Now with AI and dynamic consumer analytics combining consumer opinion with behavioral data, Walmart has identified a huge array of potential services that its consumers want. Another reason McMillon is able to understand and position these services within the Walmart brand is that his mindset is not that of a traditional retail leader. He holds an expanded view of retail that is no longer about stores or websites selling stuff. It’s about a platform upon which Walmart can place anything and everything that optimizes and fulfills the consumer’s shopping journey. So, he is moving Walmart beyond retail (as we knew it) with the implicit acknowledgment that there are many other growth engines than selling stuff. And as I have said, not only does technology provide this growth capability, but more importantly, it powers Walmart’s astronomical reach. Every week, 150 million customers visit their stores, website and app.
Timing Is Everything
At their recent investor day, McMillon said, “We’re scaling more capabilities and businesses and designing them to work together in a mutually reinforcing way. We feel emboldened and are now moving with even more speed and aggressiveness. This is the right time to make these investments,” he said. “The strategy, team and capabilities are in place. We know where the customer is going. We have momentum and our balance sheet is strong.”
The operative statement: “We know where the customer is going.” Translation: we know what kind of services they prefer from Walmart. Walmart has already pivoted to serve many of the changing shopping habits, such as delivering groceries to customers’ homes and curbside pickup, which soon will be automated. Walmart + membership is the answer to Amazon Prime’s free same-day or in two-hour delivery. It’s launching a fintech startup, partnering with investment firm Ribbit Capital to offer affordable and unique financial products for its customers and employees.
With TV and checkout screens in its 4700 stores, why not become an advertising agency to help suppliers up their marketing communications? Plus, they can promote merchandise using Tik Tok livestreaming events. And their parking lots are being used for healthcare services. All of this, and more, is being put into McMillon’s strategic and visionary playbook.
The Costco Example
Costco and Walmart have different strategic and structural models, as well as value propositions. However, McMillon may have eyed Costco’s enormous success in providing ancillary services for its customers. I have considered Costco as the poster child for the future of retail, expanding into all kinds of services as growth engines “beyond (traditional) retail.”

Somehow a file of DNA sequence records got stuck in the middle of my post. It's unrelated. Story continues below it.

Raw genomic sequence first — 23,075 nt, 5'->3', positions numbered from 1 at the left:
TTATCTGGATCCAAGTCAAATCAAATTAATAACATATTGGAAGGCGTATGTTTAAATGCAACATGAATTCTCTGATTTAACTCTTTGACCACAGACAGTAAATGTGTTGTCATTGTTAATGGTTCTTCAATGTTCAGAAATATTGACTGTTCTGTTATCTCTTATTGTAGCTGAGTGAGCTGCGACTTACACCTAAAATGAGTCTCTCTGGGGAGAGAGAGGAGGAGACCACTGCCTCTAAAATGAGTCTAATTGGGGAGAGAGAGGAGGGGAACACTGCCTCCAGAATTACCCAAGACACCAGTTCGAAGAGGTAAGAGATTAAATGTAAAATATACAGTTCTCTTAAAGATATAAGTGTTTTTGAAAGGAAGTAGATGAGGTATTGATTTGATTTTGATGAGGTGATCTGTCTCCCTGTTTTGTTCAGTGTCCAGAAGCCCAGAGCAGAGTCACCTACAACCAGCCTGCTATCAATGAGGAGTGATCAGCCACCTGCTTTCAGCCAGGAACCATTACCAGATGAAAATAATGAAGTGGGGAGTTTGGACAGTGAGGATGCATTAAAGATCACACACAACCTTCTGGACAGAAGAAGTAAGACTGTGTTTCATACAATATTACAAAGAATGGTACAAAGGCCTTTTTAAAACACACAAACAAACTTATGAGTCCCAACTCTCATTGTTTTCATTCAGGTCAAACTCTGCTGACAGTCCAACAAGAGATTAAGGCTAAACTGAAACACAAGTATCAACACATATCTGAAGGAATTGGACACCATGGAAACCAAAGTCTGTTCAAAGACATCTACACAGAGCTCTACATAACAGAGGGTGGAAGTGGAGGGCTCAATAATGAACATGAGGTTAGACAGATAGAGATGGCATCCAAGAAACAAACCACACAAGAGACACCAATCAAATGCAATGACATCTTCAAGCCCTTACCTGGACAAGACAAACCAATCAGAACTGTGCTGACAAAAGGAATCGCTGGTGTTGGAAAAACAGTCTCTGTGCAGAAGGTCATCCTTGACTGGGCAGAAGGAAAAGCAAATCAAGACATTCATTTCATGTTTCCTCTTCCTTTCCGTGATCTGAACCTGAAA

Based on Costco’s success, I opined that services could become more of a destination driver for consumers than the stuff legacy retailers are currently selling in their stores. Using the Costco example, the big strategic aha is how their addicted “cult” customers have supported everything the brand does. Because Costco constantly delivers beyond expectations, over time they have won their customers’ unquestioned loyalty and trust. This allows the brand to expand its DNA to include almost anything their consumers need and want – or more interestingly what they didn’t know they wanted until Costco presents it to them.
Commerce as a Service
The Costco services role call: gas stations, pharmacies, food courts, hearing aid centers, photo processing centers, travel centers, optical dispensing centers (at a majority of its warehouses), Budget truck rental, business printing, prescription programs, RV rentals, mortgage purchase and refinancing, life insurance, dental plans, identification protection, Costco auto program, auto and home insurance, business and personal checks, bottled water delivery, business health insurance and Costco auto leasing. And listen to this: All of these services account for 20 percent of Costco’s annual revenues, or about $30 billion.
So, Walmart could be accused as a Costco copycat, but it really doesn’t matter. Walmart is listening to its customers and giving them what they want. And taking the long view. In the future, the retail ecosystem will be well beyond retail as we know it today.
As McMillon says, “For an increasing number of customers, Walmart will be seen more like a service. Customers will think of us as the merchant that serves their wants and needs, but in ways that take less time and effort.”